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Wednesday, January 28, 2009

John Updike, Prize-Winning Novelist, Dies

"Cosmically, I seem to be of two minds. The power of materialist science to explain everything—from the behavior of the galaxies to that of molecules, atoms, and their sub-microscopic components—seems to be inarguable and the principal glory of the modern mind. On the other hand, the reality of subjective sensations, desires and—may we even say—illusions, composes the basic substance of our existence, and religion alone, in its many forms, attempts to address, organize and placate these. I believe, then, that religious faith will continue to be an essential part of being human, as it has been for me," wrote American author John Updike in his 2005 "This I Believe" essay for NPR.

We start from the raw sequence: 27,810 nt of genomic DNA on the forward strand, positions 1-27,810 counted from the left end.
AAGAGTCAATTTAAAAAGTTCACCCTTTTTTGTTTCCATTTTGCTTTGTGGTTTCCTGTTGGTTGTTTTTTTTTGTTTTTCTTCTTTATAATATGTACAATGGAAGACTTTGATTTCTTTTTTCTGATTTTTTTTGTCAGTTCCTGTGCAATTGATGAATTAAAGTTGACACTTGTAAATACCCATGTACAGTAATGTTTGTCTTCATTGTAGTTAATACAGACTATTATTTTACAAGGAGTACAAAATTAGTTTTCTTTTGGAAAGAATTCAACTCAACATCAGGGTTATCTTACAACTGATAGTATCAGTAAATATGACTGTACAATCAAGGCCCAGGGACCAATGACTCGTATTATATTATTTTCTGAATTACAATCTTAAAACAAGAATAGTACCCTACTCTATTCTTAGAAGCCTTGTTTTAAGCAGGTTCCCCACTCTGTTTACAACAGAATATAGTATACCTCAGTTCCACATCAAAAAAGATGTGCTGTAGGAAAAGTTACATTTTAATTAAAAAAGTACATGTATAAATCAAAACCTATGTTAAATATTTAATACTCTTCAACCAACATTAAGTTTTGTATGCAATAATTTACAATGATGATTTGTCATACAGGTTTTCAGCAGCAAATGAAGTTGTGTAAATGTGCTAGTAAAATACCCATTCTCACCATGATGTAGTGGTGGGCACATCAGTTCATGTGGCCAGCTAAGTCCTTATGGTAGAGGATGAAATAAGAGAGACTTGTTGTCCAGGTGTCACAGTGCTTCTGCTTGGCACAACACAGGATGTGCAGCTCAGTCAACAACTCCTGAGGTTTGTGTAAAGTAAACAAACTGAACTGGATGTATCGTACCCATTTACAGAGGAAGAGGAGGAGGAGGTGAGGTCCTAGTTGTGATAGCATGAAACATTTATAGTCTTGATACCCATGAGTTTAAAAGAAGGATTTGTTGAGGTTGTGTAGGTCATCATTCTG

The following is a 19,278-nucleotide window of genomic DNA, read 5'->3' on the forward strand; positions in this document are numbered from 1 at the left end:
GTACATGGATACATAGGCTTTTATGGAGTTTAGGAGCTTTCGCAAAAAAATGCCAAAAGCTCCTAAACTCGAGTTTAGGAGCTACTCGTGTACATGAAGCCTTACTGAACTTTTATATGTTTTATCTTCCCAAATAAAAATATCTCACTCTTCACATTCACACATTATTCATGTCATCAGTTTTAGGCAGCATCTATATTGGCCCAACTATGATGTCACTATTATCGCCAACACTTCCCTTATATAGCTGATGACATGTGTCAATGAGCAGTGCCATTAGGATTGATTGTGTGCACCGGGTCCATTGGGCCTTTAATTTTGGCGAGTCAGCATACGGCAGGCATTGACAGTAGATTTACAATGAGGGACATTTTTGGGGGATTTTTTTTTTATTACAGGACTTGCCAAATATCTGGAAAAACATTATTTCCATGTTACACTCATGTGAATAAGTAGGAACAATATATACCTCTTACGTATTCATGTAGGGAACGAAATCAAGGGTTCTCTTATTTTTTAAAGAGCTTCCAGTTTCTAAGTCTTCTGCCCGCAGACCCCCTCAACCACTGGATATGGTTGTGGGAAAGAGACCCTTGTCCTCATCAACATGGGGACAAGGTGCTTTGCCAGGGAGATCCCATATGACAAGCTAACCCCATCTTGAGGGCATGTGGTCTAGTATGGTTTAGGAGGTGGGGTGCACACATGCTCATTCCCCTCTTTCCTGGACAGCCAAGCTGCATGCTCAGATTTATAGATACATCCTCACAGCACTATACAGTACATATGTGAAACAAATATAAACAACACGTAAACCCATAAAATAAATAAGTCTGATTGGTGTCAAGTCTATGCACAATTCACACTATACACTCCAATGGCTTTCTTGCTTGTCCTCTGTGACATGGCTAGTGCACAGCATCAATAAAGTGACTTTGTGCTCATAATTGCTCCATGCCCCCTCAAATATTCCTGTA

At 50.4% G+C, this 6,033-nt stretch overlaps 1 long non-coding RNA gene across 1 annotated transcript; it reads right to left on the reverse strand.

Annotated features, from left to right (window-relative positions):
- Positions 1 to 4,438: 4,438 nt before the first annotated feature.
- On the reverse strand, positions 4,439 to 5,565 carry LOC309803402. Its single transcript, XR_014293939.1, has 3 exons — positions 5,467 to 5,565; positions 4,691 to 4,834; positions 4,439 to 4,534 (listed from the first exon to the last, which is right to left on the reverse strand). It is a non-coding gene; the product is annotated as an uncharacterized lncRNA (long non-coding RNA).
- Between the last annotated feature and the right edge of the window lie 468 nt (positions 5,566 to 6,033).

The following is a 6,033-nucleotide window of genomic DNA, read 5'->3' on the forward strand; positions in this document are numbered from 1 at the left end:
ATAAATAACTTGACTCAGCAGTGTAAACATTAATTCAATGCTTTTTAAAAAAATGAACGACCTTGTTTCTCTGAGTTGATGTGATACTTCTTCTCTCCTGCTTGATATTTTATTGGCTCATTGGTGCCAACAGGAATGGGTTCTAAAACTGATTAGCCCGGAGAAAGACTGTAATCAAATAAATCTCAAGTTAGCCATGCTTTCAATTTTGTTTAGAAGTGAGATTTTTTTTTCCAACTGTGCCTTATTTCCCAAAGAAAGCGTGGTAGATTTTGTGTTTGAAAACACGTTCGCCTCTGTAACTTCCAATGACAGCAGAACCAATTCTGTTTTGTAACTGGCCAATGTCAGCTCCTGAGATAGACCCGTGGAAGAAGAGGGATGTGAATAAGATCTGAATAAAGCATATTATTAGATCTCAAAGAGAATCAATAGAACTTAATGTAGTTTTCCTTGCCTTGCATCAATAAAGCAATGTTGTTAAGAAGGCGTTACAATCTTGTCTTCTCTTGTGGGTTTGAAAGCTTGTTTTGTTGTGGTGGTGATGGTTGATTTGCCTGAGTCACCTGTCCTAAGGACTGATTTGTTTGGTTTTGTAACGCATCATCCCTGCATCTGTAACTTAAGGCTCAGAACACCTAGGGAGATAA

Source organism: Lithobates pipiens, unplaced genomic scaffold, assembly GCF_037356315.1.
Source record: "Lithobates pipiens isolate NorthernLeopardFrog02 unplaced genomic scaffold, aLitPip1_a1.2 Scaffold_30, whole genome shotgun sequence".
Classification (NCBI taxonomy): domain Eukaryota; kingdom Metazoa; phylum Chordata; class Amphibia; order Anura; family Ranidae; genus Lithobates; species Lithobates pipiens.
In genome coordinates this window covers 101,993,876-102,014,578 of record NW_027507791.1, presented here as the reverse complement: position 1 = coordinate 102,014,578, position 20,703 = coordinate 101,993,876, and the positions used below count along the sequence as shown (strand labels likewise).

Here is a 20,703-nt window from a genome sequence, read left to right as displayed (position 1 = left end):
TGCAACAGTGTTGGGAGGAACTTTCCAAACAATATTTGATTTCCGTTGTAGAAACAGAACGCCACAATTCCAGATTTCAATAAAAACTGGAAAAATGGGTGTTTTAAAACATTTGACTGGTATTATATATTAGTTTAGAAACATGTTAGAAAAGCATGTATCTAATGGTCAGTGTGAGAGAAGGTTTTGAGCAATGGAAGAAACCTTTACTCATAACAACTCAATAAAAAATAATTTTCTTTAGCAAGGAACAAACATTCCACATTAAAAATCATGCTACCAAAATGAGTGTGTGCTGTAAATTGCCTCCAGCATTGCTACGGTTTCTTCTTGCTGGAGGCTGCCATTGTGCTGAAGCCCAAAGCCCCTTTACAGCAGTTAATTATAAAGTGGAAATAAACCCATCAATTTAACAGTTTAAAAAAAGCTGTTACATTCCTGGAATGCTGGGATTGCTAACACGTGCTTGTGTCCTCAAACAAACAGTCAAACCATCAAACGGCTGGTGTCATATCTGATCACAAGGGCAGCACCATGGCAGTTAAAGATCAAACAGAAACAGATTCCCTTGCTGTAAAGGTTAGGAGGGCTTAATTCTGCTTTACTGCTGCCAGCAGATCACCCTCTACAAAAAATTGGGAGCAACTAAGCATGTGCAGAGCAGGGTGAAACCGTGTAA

Updike, who twice won the Pulitzer Prize for fiction (for his novels Rabbit Is Rich and Rabbit at Rest) and explored the relationship between science and theology in his 1986 book Roger's Version, died of lung cancer yesterday at a hospice outside of Boston. He was 76.